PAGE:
Sunday, May 10, 2015

Soap Sculpture for Egg Me On Soap

Egg Me On Egg Soap - A golden yellow mica line is near the top of the soap.  There are also tiny in the pot swirls in the soap.  These items do not show up since the background color is almost the same color. 

I learned that I can make soap sculpture with my hand made cold-process soap.  I don't want to use melt and pour soap since I want to keep my soaps more natural and all hand made.  I sculptured soap similar to fondant sculpture for cakes decorating. 

Directions:  I first shred my coconut soap.  (Approx. 2 cups of shred) and then add 1/4 cup of warm water and stir.  I microwave this mixture for 30 sec., stir, microwave for 30 sec., stir.  Then I mix in tapioca flour, a little at a time, until soap dough forms a workable ball.  I knead this a little until it is not sticky, adding in a small amount of tapioca flour at a time.  Once it is not sticky, I start sculpting.  To color the soap, I use colored mica.  If I leave the soap white, I can still use a white mica to make it shine.  Corn starch may be an alternative ingredient, but I couldn't find any and tapioca flour was available.  I also planned to use glycerin for more playability, if necessary, but it wasn't needed for this project.

At this time, you are probably wondering what I can use the soap sculpture for.  Well, my main reason to make soap sculpture is for decorating the top of my soaps.  I can also place the sculptures inside of my bars of soap.  I am limited only by my imagination.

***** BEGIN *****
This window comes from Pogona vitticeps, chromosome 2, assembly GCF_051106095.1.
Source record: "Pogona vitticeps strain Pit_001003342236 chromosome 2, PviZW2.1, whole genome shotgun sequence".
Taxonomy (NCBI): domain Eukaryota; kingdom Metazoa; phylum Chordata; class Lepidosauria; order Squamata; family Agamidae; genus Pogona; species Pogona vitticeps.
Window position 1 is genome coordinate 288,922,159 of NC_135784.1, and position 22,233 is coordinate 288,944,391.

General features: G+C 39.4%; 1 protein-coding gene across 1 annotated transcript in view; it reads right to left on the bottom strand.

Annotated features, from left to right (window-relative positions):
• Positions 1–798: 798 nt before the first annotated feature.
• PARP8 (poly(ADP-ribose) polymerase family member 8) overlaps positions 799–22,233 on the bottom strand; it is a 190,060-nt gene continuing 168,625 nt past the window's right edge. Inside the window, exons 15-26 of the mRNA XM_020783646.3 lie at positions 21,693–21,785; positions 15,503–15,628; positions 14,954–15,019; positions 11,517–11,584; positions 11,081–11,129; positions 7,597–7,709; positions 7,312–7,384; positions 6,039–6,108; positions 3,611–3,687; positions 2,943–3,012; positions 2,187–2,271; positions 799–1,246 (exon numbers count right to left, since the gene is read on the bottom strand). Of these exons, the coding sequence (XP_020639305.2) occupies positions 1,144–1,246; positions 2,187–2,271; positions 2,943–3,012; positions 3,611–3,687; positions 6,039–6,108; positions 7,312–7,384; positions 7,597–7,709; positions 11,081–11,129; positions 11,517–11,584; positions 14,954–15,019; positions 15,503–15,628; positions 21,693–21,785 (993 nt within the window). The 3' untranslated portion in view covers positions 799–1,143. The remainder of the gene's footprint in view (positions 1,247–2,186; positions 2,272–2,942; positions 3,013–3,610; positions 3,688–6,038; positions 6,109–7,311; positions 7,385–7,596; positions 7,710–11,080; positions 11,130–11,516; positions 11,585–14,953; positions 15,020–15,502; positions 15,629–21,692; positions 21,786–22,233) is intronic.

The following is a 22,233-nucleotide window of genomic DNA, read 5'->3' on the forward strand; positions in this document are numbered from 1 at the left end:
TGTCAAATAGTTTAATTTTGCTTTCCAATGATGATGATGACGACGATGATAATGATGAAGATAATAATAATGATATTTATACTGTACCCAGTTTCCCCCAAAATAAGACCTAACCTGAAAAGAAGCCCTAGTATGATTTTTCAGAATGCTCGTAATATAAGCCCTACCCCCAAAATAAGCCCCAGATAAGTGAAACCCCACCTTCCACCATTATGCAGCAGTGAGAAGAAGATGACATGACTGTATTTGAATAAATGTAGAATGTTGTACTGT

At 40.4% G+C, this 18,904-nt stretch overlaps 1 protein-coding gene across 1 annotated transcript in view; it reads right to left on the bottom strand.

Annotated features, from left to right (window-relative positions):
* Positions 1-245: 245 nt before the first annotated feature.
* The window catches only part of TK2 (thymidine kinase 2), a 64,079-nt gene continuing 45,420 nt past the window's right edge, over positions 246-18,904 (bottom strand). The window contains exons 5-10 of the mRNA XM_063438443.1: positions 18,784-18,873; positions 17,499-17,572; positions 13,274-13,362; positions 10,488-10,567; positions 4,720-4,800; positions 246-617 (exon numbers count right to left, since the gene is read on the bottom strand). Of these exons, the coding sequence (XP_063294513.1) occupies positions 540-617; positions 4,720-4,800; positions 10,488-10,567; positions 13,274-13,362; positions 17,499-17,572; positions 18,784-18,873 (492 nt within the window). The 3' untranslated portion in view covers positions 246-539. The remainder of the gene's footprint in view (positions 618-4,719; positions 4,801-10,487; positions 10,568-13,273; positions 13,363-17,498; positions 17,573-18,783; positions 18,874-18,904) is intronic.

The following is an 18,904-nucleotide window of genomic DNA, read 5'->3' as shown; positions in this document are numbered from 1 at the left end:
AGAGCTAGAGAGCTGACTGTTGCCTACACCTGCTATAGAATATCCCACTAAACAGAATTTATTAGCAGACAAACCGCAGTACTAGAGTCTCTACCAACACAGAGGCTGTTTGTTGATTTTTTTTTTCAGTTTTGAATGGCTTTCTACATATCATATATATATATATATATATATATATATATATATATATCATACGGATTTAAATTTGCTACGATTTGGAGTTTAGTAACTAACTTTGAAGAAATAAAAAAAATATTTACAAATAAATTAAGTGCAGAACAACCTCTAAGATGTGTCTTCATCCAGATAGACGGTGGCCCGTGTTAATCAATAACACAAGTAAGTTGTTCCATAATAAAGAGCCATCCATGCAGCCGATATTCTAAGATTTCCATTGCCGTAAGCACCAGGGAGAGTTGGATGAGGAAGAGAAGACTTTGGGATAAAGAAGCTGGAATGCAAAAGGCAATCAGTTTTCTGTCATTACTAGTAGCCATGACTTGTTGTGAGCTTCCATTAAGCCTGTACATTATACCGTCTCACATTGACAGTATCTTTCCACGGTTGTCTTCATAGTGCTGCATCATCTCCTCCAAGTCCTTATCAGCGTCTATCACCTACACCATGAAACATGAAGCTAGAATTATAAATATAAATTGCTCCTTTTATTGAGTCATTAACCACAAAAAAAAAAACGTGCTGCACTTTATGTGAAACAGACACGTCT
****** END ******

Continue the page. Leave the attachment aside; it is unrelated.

My latest soap is:
Egg Me On




This is some of the packaging for my soaps.  The one on the left has won out for this soap.




Egg Me On

This soap has egg sculptures on the soap tops.  The soap ingredients are:

tallow, raw whole milk, coconut oil, castor oil, sunflower oil, unrefined shea butter, water, fragrance oil-Hemingway “type”, 2 eggs, mica, titanium dioxide.  Some will also contain: glitter, decorative eggs (coconut oil, tapioca flour, water, lye, and mica),



Due to me making the bar superfatted at 10% and having so much milk fat, the bars did not set up as fast as most of my soaps.  I usually superfat at 5%.  When I cut the first two soap logs, some of the soap stuck on the bottom.  I will give the soap another few hours before I take it out of the last mold.  Superfat is the amount of extra fat that does not suponify in the soap, so you get extra oils and butters on your skin when you wash.


I hope you found this interesting and informative.

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Dawnie





2 comments:

Amy Warden said...

Those turned out super cute!! Very resourceful way to make the soap sculpture. Thanks for sharing!

Dawn Jones said...

Thank you Amy!